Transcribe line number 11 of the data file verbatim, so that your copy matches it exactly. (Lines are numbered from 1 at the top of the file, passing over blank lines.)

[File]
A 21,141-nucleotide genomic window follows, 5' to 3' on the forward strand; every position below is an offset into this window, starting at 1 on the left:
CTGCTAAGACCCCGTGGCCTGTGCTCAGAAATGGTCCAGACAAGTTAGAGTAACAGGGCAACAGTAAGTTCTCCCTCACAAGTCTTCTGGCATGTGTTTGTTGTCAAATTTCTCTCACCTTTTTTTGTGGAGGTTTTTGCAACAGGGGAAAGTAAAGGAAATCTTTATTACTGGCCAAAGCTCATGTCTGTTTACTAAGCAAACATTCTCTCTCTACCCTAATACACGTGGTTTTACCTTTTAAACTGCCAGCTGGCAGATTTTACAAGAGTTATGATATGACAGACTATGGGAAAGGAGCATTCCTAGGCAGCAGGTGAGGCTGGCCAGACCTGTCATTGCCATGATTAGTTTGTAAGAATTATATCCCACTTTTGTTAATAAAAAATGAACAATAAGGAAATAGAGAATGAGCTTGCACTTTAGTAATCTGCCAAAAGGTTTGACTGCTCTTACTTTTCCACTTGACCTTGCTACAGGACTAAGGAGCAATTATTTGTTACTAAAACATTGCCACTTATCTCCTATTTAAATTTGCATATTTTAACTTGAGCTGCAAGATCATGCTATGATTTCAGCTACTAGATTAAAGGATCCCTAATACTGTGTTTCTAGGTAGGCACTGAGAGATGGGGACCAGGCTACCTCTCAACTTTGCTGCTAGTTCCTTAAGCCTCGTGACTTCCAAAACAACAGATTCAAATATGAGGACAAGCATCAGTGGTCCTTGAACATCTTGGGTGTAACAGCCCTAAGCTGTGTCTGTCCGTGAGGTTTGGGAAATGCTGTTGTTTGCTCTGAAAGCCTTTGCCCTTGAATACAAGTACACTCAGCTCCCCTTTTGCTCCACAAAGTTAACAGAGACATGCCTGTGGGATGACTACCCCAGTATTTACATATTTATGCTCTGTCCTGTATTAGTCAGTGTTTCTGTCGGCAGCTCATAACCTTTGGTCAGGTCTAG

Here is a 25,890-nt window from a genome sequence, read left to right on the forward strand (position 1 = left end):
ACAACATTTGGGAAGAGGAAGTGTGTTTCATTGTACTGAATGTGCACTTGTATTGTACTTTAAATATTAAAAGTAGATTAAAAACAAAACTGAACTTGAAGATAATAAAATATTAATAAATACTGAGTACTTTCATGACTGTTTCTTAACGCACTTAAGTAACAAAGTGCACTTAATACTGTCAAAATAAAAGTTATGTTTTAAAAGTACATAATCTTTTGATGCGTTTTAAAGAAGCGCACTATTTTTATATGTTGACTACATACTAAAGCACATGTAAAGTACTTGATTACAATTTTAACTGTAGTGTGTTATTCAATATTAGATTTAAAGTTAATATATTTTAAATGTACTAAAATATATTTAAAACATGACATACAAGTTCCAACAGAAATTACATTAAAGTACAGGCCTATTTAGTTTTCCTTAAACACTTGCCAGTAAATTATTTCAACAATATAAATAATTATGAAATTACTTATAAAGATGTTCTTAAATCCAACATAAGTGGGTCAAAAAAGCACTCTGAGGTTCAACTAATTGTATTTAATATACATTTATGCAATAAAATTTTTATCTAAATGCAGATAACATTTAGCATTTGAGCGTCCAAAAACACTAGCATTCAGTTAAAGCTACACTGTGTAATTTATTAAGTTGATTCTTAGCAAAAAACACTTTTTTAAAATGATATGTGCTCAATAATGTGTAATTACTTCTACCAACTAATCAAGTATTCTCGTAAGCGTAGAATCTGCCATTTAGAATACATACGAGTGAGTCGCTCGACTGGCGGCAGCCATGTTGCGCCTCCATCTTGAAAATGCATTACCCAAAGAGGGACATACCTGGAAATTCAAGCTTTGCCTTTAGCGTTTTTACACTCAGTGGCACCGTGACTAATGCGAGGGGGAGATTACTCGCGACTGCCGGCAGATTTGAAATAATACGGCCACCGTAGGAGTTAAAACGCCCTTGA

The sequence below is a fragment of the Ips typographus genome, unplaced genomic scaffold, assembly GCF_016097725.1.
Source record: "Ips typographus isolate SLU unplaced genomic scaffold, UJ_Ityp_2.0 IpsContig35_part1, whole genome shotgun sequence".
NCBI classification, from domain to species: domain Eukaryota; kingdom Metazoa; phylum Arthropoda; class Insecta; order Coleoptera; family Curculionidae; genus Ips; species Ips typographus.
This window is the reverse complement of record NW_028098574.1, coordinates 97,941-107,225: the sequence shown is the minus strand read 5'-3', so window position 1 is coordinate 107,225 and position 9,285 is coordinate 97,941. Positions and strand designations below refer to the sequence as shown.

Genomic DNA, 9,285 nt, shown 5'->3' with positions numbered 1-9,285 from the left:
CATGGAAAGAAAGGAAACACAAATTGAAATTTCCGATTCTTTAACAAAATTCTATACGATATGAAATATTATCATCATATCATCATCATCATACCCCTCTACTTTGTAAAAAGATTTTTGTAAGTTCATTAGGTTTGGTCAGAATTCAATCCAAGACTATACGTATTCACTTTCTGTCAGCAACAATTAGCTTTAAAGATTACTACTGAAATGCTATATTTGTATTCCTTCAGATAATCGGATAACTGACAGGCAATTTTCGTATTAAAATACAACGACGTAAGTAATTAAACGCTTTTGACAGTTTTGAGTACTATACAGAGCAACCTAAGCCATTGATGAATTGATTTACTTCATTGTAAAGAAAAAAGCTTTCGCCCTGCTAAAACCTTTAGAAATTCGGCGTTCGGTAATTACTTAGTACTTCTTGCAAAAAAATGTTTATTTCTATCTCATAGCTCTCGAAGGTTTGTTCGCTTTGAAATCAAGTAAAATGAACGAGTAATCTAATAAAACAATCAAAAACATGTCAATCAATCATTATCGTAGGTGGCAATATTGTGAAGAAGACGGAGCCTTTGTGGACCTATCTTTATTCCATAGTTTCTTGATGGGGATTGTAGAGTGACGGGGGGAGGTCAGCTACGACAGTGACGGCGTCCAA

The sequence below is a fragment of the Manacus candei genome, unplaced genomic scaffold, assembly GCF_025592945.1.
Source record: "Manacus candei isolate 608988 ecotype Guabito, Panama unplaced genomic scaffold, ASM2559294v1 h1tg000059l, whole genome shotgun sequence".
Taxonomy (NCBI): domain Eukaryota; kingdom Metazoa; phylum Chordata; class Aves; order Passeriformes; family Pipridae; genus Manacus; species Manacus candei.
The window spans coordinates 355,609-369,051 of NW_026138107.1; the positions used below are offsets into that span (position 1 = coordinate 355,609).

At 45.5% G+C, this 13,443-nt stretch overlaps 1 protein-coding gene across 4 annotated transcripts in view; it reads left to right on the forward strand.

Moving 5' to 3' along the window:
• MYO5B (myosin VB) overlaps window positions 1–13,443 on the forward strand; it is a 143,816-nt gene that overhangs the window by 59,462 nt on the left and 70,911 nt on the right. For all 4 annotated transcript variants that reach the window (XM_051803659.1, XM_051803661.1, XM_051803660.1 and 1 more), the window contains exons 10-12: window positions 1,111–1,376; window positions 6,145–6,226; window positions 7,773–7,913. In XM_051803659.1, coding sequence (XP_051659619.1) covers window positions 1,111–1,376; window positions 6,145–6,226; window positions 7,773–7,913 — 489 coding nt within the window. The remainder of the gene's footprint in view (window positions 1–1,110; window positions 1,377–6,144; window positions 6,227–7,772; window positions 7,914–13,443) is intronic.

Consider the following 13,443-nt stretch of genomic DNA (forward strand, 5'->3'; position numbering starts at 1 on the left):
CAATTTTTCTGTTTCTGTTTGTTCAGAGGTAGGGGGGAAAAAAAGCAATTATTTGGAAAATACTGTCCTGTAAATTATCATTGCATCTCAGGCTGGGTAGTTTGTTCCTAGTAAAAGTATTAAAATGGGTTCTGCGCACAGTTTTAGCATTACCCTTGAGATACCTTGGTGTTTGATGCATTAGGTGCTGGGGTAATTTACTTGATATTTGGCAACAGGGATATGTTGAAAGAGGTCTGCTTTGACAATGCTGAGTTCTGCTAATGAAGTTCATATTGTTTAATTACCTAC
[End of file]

The sequence below is a fragment of the Manacus candei genome, unplaced genomic scaffold, assembly GCF_025592945.1.